Tuesday, July 21, 2009

Humanity & Harvest

I got up this morning to find my mom in the garage surrounded by bags of corn she picked up at Shepherd Farms.  She & Doris had gotten up early to meet the trucks as they came out of the fields.  At $2 a dozen, it was worth it.  They got fresh peaches, tomatoes, pecans... and they were not alone.  Mom reported long lines of cars and mobbed trailers of produce.  So, the two of us sat outside in the cool morning breeze and shucked 122 ears of corn; my feet resting on the galvanized tub. 

It's amazing how human it is to MAKE food.  From the earliest days of humanity, we've been hunters & gatherers.  (Of course, today that translates into list makers & list getters.)  But there is something so absolutely primal about digging into a pile of leaves and coming out with sustenance... and it's catching on.  Over the past few weeks, I've read articles in Oprah's little journal & Newsweek about the influx of small farms.  Stories abound of new farmer meet & greets that doubled or tripled organizers' attendance expectations.  It seems that average farms run 400-500 acres.  These new little farms are 4-5 acres, are trending to younger owners and are going organic.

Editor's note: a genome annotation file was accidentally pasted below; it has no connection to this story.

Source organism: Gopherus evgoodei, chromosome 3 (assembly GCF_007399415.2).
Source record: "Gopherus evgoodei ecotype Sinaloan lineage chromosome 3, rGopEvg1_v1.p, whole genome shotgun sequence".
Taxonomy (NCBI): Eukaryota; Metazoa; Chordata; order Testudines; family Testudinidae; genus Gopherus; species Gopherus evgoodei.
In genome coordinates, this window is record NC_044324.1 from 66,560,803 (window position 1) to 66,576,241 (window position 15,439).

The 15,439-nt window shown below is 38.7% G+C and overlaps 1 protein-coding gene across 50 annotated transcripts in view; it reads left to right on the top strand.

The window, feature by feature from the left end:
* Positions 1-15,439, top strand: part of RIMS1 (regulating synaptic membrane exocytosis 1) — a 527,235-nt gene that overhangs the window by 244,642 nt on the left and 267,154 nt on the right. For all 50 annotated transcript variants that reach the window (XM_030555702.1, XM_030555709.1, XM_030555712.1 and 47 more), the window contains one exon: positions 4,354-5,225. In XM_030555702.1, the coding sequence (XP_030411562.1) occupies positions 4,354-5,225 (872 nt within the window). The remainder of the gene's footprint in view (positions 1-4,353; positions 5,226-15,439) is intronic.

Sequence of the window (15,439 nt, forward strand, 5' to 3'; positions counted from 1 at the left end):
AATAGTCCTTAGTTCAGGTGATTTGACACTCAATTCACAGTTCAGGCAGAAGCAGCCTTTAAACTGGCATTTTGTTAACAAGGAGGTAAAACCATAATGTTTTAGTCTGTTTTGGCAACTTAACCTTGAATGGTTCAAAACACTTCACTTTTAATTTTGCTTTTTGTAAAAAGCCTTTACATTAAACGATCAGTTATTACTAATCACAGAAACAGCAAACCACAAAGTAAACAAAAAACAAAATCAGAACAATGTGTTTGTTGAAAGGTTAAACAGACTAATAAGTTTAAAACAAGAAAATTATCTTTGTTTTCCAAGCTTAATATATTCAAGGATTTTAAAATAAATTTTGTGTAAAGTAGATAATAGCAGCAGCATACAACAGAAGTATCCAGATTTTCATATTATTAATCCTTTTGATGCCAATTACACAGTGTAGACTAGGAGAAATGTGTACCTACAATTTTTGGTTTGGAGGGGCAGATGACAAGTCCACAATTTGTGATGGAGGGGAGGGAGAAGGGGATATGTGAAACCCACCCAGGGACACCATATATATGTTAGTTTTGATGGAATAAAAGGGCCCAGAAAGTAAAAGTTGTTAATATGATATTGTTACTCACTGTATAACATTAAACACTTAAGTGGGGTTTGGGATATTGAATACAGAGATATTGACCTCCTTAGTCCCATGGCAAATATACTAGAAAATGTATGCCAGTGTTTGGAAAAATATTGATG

While in Colorado, Suzi & I used a solar panel for the first time to power the lights in our trailer.  We hauled water from a hand-pumped well.  And you know what?  We managed 2-3 gallon showers & didn't leave the lights on.  While we were traveling across Colorado and Kansas on Hwy 70, I was amazed at the huge wind farms... dozens of turbines in that "flyover" territory harnessing free electricity.  Don't get me wrong, I know they make a lot of noise and disturb bird migratory patterns and make the cattle skittish, but at least someone's trying.

Now, I've not gone moldy green, but I turn off the water when I brush my teeth and I always look for ways to keep paper & plastic out of the landfill.  If we'd all be a bit more conscious of what we're leaving or using, this little bubble we call a planet may keep us afloat just a little longer.

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